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Indians owner says Chief Wahoo issue will be resolved “within a couple of years”

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Ed Carroll of Cleveland Jewish News reports* that Indians owner Paul Dolan spoke at an event last week and, during a Q&A with audience members, revealed that Chief Wahoo is either on the way out or on its way to extreme marginalization. Dolan said that this is happening “faster than we’ve ever liked” because of the involvement of Commissioner Manfred. He characterized the timetable on all of that as “within a couple of years.”

As we’ve noted, Manfred and, by extension, Major League Baseball recently changed its stance on Wahoo from one in which he merely understood that some people find the logo offensive to having a clear desire for the Indians to chuck it. As Carroll notes, Dolan prefers some middle ground approach but it sounds as if there is more pressure being brought to bear on the Indians by Manfred than Dolan expected.

I’m not sure that there is a “middle ground” on racist caricatures. I’m not sure that anyone is free and clear of criticism if they, say, have the players not wear a sambo character on their caps yet sell shirts and stuff with it on them in the team store off the main concourse. I’m not sure how, if one team is banning fans for life for uttering racial slurs, another team is totally cool to let fans dress up in racially insensitive costumes, complete with redface. Racism is racism and wrong is wrong.

I guess Dolan thinks he’s going to get to that sort of compromise under pressure from Major League Baseball. If MLB can pressure Dolan like that, however, it ought to use that pressure to completely eliminate the logo, not to simply marginalize it.

*UPDATE: Originally this post said that Vince Grzegorek of Cleveland Scene reported Dolan’s comments. There was a post about this there, but Carroll and Cleveland Jewish News originally reported Dolan’s comments.

Dodgers, Cubs could be interested in Justin Verlander

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Jon Morosi of MLB Network said yesterday that the Detroit Tigers and Chicago Cubs have been engaged in trade talks involving starting pitcher Justin Verlander and catcher Alex Avila. Morosi also noted that the Los Angeles Dodgers have shown interest in Verlander as well. Whether this is idyl chitchatting of serious dispute is unclear, of course. Everything is unclear in the leadup to the deadline.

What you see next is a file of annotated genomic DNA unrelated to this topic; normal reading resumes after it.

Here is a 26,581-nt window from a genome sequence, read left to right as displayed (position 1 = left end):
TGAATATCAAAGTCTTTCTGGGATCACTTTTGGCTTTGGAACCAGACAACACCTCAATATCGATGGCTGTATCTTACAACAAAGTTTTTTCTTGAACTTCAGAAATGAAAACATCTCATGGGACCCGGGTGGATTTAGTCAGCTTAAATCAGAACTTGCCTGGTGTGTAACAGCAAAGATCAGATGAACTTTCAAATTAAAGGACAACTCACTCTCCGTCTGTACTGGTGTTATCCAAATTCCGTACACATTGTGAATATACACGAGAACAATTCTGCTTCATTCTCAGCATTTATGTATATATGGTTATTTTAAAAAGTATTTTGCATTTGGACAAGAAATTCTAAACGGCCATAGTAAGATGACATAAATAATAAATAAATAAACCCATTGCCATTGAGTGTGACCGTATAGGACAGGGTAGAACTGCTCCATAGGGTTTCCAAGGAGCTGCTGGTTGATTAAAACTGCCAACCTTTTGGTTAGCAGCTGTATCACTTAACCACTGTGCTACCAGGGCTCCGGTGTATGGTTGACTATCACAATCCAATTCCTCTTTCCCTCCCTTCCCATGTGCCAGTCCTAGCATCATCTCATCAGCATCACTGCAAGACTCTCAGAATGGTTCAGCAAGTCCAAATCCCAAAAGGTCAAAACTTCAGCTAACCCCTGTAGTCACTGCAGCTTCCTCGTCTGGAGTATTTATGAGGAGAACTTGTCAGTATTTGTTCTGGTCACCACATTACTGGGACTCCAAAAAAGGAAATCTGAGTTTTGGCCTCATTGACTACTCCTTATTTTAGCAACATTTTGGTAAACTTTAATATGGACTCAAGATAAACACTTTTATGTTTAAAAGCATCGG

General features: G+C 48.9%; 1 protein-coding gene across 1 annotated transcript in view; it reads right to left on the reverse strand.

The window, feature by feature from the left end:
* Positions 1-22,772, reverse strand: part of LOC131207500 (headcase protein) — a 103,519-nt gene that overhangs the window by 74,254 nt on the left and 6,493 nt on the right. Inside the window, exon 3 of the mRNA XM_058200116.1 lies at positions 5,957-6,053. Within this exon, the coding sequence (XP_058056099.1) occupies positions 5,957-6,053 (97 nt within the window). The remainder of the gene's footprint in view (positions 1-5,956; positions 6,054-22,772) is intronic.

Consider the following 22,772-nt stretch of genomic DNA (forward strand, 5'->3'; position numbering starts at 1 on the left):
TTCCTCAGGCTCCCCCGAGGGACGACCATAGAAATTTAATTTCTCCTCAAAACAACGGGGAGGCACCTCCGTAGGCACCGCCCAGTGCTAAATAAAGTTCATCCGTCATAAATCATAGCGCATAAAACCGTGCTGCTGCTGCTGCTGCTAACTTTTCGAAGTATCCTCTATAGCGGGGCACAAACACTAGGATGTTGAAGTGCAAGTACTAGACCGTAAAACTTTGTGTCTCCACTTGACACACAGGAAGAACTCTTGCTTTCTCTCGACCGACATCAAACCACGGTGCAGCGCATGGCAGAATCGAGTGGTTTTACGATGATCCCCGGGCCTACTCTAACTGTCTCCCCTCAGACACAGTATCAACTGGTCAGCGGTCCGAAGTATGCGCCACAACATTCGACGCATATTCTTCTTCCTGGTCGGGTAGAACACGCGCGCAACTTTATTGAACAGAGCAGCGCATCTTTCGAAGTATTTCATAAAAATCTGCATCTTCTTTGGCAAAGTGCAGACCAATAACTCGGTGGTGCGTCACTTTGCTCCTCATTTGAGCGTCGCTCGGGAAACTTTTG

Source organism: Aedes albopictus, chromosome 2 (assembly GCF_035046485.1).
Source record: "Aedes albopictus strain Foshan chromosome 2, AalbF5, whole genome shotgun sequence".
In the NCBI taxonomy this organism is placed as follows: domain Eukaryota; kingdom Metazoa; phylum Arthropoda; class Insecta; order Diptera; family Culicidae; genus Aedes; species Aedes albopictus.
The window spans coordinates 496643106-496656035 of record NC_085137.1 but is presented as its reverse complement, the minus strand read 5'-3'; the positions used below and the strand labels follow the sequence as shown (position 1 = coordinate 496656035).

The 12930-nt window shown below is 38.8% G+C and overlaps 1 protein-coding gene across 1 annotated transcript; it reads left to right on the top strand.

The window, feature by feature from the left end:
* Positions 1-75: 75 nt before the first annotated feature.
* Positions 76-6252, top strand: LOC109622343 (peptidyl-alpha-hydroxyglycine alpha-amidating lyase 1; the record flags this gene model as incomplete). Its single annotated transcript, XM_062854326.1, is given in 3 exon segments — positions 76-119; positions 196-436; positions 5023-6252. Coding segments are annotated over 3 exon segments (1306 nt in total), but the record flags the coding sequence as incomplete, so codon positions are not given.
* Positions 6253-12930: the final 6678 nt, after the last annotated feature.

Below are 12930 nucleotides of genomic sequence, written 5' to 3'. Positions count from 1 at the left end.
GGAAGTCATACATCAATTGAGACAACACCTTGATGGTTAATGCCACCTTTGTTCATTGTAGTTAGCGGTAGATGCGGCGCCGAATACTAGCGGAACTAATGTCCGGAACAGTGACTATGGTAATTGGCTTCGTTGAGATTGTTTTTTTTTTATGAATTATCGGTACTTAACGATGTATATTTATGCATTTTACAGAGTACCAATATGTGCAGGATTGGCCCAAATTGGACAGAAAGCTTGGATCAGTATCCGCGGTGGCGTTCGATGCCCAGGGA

The veteran right-hander is carrying a 4.50 with a 120/57 K/BB ratio over 124 innings. Verlander impressed last year, finishing second in AL Cy Young Award balloting, but he has fallen back to Earth in 2017. His velocity remains high, however, and it’s not hard to imagine him going on a solid run in a way that could help a contender. He is owed $56 million over the next two seasons, however, and has a $22 million option that could vest for 2020, so negotiations for him could be tough. If the Tigers want talent back, they’ll have to eat salary.

Verlander got an ovation from a Detroit crowd last night which seemed to sense that, yes, it’s possible he pitched his last game for the Tigers. Given that he has 10/5 rights, allowing him to veto any trade, that decision is ultimately up to him. It’s not hard to imagine him accepting a trade to a contender, however.

We wait see.

A 30-year-old rookie won his major league debut

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The Dodgers beat the Twins last night thanks to a Cody Bellinger three-run homer. But Bellinger was not the only Dodgers rookie who had a notable game. A far more unconventional one is worth mentioning as well.

That rookie is reliever Edward Paredes, who made his big league debut last night. What makes him unconventional: he’s 30. Turns 31 in September, actually. Paredes pitched professionally for 12 years before making it to The Show. Most of that time was in the affiliated minors in the Mariners, Indians, Angels and Dodgers organizations. He spent time in the independent Atlantic League in 2013-15 as well.

Paredes did not do anything heroic last night. It was more of a right place/right time kind of appearance, retiring the side in order with a fly out, line out and a ground out and remaining the pitcher of record while Bellinger hit that three-run homer. That’s enough for a W, though. A W that Paredes waited a lot longer for than most pitchers who notch one in the bigs.